Hallerberg and her colleagues built a “bag of calls” algorithm. The program listens to recordings of groups of animals, examining all the frequencies present in the signal. Rather than classify individual calls one by one, it calculated a coefficient to represent all the features of interest.“We’re not looking at each sound. We’re looking at the ensemble of sounds,” she says. “It’s like looking at a whole text instead of just looking at a particular word.”
After running their algorithm on the recordings, Hallerberg’s team could prove that each family had its own distinct dialect.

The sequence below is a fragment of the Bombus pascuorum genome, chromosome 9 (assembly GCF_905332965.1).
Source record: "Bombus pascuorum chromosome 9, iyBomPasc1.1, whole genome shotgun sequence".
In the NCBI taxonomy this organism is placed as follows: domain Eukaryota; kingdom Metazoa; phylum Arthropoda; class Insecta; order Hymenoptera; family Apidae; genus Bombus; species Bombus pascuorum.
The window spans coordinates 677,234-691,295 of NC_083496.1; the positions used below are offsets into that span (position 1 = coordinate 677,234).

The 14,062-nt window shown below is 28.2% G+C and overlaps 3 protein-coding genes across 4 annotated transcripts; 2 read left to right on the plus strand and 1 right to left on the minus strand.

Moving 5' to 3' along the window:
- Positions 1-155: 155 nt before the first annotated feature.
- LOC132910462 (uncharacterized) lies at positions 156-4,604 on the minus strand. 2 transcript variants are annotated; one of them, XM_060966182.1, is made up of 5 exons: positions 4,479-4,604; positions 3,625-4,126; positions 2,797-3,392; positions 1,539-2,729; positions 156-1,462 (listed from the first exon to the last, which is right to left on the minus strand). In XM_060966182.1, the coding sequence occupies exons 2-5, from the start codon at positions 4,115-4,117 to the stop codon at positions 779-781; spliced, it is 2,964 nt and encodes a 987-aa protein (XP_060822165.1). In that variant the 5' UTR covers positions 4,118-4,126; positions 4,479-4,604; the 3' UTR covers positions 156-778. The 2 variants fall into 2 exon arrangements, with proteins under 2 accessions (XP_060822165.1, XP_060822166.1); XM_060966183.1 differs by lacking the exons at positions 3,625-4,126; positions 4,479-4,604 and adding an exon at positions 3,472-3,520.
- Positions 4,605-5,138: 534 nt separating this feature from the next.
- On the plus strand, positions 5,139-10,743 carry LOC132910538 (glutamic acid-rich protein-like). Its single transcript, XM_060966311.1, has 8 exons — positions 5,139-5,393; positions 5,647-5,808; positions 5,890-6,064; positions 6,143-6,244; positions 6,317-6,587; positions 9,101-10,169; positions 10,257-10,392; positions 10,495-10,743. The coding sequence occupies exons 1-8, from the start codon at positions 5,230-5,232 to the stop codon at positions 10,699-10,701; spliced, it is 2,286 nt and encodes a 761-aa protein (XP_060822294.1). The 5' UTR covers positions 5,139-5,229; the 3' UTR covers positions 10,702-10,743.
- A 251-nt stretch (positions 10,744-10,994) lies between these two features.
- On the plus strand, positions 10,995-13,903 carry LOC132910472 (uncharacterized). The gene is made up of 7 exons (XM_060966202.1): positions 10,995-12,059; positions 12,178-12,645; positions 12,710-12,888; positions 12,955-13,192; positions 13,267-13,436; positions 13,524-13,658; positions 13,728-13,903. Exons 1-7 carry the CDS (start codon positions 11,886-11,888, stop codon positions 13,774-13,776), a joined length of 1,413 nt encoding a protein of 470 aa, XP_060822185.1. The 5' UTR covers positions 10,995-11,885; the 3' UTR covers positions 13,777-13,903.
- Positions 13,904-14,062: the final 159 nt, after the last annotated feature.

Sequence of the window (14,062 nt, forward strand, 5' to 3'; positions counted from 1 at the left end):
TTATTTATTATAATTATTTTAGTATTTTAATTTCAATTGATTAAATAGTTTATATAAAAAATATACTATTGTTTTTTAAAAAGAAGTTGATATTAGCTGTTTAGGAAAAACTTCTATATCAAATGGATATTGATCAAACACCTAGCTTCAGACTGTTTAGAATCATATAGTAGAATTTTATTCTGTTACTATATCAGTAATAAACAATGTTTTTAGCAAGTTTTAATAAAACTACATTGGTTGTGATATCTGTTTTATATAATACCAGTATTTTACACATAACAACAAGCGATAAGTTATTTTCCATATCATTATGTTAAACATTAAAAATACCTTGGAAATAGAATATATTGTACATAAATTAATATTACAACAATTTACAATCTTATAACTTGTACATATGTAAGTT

“It’s a hint that they acquire their communication by vocal learning,” Hallerberg says.
The team thinks their software could help analyse the vocalisations of other species, too, and plan to try the algorithm on orca recordings.
John Hildebrand at the Scripps Institute of Oceanography in San Diego says the approach makes sense for pilot whales, which communicate with “burst pulse” calls. But he’s not sure that it would work as well for other toothed whale vocalisations such as echolocation clicks and whistles.
The technique can be useful for high-level questions about big data, but may not help with finer details, like the specific characteristics that set the dialects apart, says Marie Roch at San Diego State University. “It all depends on the question you’re trying to answer and how accurate you’re trying to be,” she says.